Take an open-source approach to office productivity.
OpenOffice 2, the freeware version of Sun Microsystems StarOffice 8, is a great deal for home and small-businesses users who don't mind browsing online forums for tech support. But enterprise users are better served by StarOffice 8.
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You have several software options when you need to create a document or build a slideshow. We help you figure out which one best fits your needs.
Oracle cedes control of the OpenOffice.org code base to the Apache Software Foundation Incubator project.
OpenOffice and LibreOffice are great, but they can feel a little bloated, especially on startup. If you're on Windows and want a lighter-weight office suite, check out Kingsoft Office Suite. You can do most everything that Microsoft Office offers but with less of a footprint.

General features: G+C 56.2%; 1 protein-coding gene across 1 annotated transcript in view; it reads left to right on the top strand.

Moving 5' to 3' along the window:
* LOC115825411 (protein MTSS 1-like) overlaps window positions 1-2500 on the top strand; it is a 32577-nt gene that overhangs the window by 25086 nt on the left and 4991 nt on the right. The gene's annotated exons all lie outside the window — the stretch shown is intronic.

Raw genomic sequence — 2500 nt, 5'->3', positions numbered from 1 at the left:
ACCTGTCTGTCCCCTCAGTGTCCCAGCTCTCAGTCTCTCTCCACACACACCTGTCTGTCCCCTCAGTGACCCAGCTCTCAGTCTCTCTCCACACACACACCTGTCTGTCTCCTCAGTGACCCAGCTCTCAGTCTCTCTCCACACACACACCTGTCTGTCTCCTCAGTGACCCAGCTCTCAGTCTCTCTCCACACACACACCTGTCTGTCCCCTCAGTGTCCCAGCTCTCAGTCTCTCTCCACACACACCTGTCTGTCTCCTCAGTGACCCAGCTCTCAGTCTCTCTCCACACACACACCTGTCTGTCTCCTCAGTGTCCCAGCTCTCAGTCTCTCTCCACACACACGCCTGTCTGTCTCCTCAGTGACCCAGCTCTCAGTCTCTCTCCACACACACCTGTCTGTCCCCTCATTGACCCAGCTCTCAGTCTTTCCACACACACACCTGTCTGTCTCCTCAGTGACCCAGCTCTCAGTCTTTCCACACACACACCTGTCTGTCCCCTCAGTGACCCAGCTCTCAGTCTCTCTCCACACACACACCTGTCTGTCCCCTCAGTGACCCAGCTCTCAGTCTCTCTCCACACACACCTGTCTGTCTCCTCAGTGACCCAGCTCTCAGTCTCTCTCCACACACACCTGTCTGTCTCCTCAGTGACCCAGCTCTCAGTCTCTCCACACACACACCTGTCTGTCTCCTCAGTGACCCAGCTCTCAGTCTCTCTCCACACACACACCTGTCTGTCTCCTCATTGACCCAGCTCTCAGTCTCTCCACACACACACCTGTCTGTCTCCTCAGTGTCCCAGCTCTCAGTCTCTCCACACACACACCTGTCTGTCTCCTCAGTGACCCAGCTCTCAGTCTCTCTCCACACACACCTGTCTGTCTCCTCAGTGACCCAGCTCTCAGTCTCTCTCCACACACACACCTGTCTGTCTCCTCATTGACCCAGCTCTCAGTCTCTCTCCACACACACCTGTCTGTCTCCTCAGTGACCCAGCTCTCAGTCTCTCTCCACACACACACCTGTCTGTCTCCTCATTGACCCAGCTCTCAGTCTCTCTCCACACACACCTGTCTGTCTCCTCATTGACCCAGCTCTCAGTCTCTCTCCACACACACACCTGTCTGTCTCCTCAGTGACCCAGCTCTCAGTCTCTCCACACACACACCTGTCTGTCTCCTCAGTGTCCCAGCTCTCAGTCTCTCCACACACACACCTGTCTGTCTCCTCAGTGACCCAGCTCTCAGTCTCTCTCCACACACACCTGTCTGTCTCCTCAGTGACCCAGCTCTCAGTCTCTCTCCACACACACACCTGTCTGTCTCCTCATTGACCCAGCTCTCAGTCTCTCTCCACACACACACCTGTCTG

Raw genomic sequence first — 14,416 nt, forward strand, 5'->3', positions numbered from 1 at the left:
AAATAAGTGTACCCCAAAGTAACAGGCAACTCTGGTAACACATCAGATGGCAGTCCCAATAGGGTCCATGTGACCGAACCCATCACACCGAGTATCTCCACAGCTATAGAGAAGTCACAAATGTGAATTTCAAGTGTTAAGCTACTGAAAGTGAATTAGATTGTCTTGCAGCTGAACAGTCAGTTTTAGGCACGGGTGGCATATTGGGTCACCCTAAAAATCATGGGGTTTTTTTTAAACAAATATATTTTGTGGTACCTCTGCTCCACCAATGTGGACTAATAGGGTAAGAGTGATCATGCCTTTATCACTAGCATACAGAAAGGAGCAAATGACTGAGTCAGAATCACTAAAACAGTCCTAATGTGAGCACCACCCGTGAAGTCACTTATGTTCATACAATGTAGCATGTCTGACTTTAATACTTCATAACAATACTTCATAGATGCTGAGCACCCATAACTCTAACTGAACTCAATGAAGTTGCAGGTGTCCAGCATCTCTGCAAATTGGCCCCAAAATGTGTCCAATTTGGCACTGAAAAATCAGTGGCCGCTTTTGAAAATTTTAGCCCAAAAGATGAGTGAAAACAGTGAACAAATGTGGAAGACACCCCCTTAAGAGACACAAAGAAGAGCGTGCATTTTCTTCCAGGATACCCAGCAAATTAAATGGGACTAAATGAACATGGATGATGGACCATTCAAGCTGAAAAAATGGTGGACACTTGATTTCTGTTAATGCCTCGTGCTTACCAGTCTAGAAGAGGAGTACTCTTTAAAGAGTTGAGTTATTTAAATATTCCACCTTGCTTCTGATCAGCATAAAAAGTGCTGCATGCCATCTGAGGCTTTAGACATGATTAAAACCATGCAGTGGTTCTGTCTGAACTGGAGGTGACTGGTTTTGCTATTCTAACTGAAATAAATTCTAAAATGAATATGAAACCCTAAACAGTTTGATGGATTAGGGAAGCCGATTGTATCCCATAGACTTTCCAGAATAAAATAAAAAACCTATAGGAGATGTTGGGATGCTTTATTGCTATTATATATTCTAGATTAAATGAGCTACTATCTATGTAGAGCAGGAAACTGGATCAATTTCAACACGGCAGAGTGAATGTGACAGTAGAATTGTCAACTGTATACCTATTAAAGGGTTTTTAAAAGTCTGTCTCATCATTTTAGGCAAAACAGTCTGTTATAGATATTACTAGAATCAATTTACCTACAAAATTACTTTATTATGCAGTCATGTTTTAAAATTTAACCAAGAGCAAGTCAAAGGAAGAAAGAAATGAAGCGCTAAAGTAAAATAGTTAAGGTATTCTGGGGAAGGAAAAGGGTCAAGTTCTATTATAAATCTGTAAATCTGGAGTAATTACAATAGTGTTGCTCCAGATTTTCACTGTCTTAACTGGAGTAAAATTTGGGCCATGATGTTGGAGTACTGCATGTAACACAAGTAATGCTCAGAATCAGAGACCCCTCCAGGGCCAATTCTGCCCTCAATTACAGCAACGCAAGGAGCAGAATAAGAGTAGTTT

OpenOffice.org fans strike out on their own with the Document Foundation and LibreOffice--without Oracle's backing.
The office suite is a relic of a bygone age--one that may not amount to billions in Microsoft profits for much longer.
What's more portable than a laptop, tablet, or smartphone? Answer: A USB flash drive. We'll show you how to run applications like Firefox, Chrome, OpenOffice, and more, with just your USB flash drive and a host computer.
The answer shouldn't always be "Make it a choice!" Good design is often (indeed is usually) about constraining choice rather than expanding it.
Microsoft, not content with 95 percent of the office productivity market, appears to want to take an additional few percentage points from OpenOffice.
Programmers gave Oracle's OpenOffice a good code-scrubbing to build the LibreOffice 3.3 offshoot. Expect more visible changes with 3.4 later this year.